A recent blog on the Washington Post site took Senator Elizabeth Warren to task for citing a statistic in a report from the Center for Responsible Lending (CRL). Our report quantified the amount that consumers pay in auto dealer markups. Auto dealers are paid large bonuses to raise the rate on auto loans above the rate that consumers qualify for. Auto loans are a big business--$955 billion in loans are currently outstanding, dealers provide 80% of these loans, and these bonuses can be more than $1,000 per loan. This adds up to a lot of money. The blog criticized our analysis, but on examination, its criticisms are flawed and invalid.
Errors and omissions in the story show the author did not understand the data and, in at least one instance, simply chose to ignore our explanations. What else to explain his critique that CRL did not update the 2009 data in our report? The blog gives the misimpression that we were not using the most recent data. As we told the author, after our reports appeared criticizing auto dealer markups, the industry data was no longer made publicly available. In addition, the industry has failed to publish any estimate of its own of the size of these markups. If the industry chooses to make more recent data on this practice public again, we will gladly update our analysis with the new data.
The blog is also filled with other key errors. The author concluded that since NAF objected to this data being used in this way in the first place, that undermines the whole project. NAF trade association members (subprime auto lenders) financially benefit from dealer markups. It is not surprising they would object to using their data to criticize a practice they benefit from. We believe it was appropriate to use their data in the way that we did.
Most troubling, in several places, the author conflates his lack of understanding of the data and our statistical analysis with it being faulty. The author stated that the numbers in our report did not match the dataset we used. We weighted the averages of the reported markups in the data by loan to value tiers, allowing us to control for risk, which then allowed us to extrapolate subprime data to the entire market. This weighting also has the indirect effect of controlling for the actual size of the reporting lenders, rather than just adding up the numbers, and we went through this process and the numbers with the author. This is standard statistical methodology to fairly represent the data and ensure that small outliers do not skew the findings. Rather than being a defect in the study, as the author claims, it most accurately presents the study data. In addition, he misunderstands the role of the auto dealer in the transaction, originally stating that they act as loan brokers (the author later deleted this from his post). In fact, they are the lender, and most importantly, they set the terms of the loans, including the interest rates and the markup.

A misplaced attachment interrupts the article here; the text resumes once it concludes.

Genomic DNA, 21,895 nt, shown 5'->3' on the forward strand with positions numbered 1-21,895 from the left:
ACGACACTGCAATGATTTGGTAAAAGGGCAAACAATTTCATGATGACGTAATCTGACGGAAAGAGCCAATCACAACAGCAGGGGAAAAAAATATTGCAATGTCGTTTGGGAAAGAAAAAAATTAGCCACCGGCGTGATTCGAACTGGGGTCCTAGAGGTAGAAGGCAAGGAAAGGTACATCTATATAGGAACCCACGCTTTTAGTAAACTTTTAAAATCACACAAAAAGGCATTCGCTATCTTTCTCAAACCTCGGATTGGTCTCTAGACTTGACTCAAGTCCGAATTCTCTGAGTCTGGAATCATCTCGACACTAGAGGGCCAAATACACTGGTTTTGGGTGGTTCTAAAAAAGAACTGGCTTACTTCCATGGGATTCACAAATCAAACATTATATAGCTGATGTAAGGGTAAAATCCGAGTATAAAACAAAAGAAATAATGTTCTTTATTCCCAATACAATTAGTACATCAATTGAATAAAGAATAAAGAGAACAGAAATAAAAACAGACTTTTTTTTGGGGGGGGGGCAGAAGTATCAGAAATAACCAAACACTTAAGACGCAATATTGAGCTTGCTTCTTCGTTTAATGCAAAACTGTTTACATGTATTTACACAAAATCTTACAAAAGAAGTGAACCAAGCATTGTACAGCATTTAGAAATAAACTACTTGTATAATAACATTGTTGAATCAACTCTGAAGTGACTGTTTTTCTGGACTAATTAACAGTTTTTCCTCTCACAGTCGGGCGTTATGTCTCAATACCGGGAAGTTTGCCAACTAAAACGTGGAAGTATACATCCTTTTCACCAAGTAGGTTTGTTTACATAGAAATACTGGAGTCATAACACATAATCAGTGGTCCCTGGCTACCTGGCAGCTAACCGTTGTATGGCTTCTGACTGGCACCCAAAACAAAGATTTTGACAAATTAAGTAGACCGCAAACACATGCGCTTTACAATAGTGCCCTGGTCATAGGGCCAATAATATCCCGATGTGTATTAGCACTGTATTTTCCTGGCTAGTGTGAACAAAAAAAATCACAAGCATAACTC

The blog referenced and linked to an industry criticism of the CRL report and wrote that these lengthy comments raised serious questions about the research. Most of the author’s criticisms were, in fact, repeated from that industry piece. However, these industry comments, rather than evidencing problems with the study, merely reflect the auto dealers’ desire to maintain a hidden and unfair practice.
Lost in the blog, which summarily and dismissively references the well-documented abuses resulting from markups in auto loans, and in the ensuing debate, is the disservice to consumers. For African American and Latino buyers, these abuses are particularly acute.
Dealer markups are how much the interest rate charged on the loan is higher than the rate the borrower qualifies for. The dealer collects a bonus payment for the markup when the loan is sold to other companies, which is done with almost all auto dealer loans. The more the interest rate is raised, the bigger the payment is to the dealer. This practice is hidden from borrowers, and they are not told how much their interest rate is being raised or the amount of the extra payment. Not all borrowers are charged these markups, but tens of millions of consumers are charged them each year. African-American and Latino borrowers, studies show, are more likely to be charged markups and more likely to be charged larger markups. Auto consumers should receive the interest rates they qualify for and have earned. We applaud the efforts of the many, including Senator Warren, who advocate on behalf of those who have been victimized by these unfair and discriminatory practices that cost consumers enormous amounts of money each year.